Students who are candidates for degrees that require a thesis typically have the expectation of producing and depositing a written document. The credentialing of the candidate as well as the format, content, structure, and review of the document are strongly influenced -- and often constrained -- by the rules and the culture of the faculty, institution, and discipline who govern the process.
As universities and colleges have moved from print to digital, electronic theses and dissertations (ETDs) present the opportunity to think beyond the limitations of traditional formats and processes in order to enable students to express their scholarship with greater creativity and impact.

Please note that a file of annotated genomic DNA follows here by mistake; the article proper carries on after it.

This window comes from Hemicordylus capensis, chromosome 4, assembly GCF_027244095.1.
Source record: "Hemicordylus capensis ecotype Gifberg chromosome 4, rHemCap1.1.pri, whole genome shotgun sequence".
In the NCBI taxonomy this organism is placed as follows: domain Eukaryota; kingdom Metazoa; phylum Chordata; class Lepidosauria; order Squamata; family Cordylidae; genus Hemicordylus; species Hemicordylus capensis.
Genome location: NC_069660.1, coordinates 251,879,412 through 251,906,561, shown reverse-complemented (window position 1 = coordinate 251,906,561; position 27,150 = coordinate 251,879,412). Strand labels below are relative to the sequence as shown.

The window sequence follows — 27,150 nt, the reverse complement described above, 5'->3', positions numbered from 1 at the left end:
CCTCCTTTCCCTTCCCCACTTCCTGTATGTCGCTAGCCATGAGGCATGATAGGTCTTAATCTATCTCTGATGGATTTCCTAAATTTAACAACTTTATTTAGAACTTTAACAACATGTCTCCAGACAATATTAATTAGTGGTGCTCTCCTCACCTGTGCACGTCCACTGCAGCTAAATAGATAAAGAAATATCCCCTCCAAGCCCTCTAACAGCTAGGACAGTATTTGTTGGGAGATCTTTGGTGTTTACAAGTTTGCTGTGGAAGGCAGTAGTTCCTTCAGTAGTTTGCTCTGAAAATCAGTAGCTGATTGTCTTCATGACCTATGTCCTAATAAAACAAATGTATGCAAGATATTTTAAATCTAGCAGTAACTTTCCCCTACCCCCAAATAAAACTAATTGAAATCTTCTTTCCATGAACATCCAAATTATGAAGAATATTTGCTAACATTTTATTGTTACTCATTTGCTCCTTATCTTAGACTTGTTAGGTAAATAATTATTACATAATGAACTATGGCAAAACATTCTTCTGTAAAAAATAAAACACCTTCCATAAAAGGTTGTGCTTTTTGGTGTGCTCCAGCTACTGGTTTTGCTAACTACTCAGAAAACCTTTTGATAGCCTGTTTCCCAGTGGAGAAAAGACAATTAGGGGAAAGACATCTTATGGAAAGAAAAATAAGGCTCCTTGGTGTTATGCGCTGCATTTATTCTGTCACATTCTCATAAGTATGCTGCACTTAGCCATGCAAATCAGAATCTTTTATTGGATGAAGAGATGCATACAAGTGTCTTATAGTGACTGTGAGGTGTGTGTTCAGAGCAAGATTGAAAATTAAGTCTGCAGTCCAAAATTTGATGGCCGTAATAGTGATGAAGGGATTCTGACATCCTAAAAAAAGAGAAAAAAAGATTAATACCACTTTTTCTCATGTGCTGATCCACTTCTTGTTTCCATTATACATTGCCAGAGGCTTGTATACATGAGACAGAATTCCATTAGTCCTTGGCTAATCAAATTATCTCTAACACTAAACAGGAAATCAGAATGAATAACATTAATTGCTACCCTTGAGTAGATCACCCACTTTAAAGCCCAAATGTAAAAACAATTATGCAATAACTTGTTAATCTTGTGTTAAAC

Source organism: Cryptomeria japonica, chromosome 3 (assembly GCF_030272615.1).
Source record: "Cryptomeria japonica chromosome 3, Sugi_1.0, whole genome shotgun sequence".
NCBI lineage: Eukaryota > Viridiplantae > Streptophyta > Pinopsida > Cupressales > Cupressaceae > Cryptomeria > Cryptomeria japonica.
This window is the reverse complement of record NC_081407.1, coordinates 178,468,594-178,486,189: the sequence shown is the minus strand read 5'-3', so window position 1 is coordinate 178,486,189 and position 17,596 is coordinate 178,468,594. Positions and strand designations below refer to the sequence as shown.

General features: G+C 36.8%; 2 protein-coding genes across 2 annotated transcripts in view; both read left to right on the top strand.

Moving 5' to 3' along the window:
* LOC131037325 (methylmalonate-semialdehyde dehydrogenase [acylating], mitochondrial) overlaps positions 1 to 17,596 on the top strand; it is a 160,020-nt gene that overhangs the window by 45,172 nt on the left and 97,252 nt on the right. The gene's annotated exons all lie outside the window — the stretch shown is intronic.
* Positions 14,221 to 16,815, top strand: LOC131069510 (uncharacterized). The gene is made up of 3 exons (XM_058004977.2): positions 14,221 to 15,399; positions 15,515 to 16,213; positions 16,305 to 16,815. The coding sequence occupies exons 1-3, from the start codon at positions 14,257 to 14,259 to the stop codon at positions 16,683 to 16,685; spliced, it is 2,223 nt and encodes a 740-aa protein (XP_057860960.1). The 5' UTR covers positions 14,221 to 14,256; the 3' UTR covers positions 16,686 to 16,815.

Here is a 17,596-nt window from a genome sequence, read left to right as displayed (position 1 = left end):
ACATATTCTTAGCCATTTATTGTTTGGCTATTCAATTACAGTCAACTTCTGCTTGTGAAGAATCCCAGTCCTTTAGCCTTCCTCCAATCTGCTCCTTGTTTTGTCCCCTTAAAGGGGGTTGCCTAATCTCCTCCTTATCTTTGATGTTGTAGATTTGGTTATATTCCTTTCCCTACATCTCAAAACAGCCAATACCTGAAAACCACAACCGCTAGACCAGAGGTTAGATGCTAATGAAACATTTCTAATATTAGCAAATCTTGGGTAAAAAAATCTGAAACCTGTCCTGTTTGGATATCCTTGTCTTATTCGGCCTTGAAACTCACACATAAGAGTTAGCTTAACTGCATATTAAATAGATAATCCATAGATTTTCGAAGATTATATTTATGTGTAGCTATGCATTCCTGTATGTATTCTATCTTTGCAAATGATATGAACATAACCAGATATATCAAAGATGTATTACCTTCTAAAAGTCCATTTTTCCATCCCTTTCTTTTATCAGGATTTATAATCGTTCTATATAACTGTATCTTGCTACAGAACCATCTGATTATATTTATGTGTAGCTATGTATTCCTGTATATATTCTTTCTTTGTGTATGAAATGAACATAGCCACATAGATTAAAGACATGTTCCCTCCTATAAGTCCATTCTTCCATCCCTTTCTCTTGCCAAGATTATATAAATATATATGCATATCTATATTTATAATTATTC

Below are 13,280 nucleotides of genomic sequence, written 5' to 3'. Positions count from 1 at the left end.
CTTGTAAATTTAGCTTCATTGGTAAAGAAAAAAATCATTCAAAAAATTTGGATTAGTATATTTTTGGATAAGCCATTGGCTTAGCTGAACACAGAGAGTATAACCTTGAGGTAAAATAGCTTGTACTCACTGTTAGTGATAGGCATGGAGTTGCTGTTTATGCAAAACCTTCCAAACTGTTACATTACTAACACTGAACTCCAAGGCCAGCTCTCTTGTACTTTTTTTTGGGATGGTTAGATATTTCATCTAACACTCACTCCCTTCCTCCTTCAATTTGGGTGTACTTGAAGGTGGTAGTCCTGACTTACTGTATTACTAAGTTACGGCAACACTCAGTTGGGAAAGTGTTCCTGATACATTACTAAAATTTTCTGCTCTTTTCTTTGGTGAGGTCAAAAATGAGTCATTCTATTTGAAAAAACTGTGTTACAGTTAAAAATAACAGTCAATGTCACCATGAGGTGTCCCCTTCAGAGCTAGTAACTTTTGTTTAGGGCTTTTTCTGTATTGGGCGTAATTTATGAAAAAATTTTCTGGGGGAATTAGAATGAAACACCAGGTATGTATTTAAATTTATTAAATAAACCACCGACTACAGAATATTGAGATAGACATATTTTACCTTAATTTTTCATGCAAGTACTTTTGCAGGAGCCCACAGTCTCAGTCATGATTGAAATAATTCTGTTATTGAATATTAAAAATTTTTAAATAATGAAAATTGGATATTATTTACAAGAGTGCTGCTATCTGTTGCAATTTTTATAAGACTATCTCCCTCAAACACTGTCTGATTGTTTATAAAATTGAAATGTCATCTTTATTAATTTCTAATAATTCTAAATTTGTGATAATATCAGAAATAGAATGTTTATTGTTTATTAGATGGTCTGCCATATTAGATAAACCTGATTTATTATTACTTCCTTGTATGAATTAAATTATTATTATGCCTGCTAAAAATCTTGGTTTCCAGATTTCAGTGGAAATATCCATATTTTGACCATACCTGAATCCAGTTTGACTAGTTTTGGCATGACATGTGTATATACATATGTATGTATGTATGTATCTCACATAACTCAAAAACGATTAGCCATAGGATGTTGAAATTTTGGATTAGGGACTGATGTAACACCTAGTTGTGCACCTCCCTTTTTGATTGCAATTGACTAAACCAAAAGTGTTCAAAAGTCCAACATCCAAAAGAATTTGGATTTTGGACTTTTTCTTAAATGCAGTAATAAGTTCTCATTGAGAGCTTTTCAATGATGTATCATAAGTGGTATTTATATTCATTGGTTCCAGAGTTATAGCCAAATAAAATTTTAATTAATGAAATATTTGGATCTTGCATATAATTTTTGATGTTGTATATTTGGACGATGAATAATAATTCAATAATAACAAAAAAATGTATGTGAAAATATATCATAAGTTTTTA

This one-day symposium explored the challenges and opportunities of ETDs by bringing together faculty and staff who are directly engaged in supervising theses and dissertations and managing the processes and infrastructure for producing them.
The symposium took place on Thursday, May 23, in the Wilmeth Active Learning Center on the campus of Purdue University in West Lafayette, Indiana. For more information, you may contact Ashlee Messersmith or Michael Witt, or click below to review slides and notes from the symposium.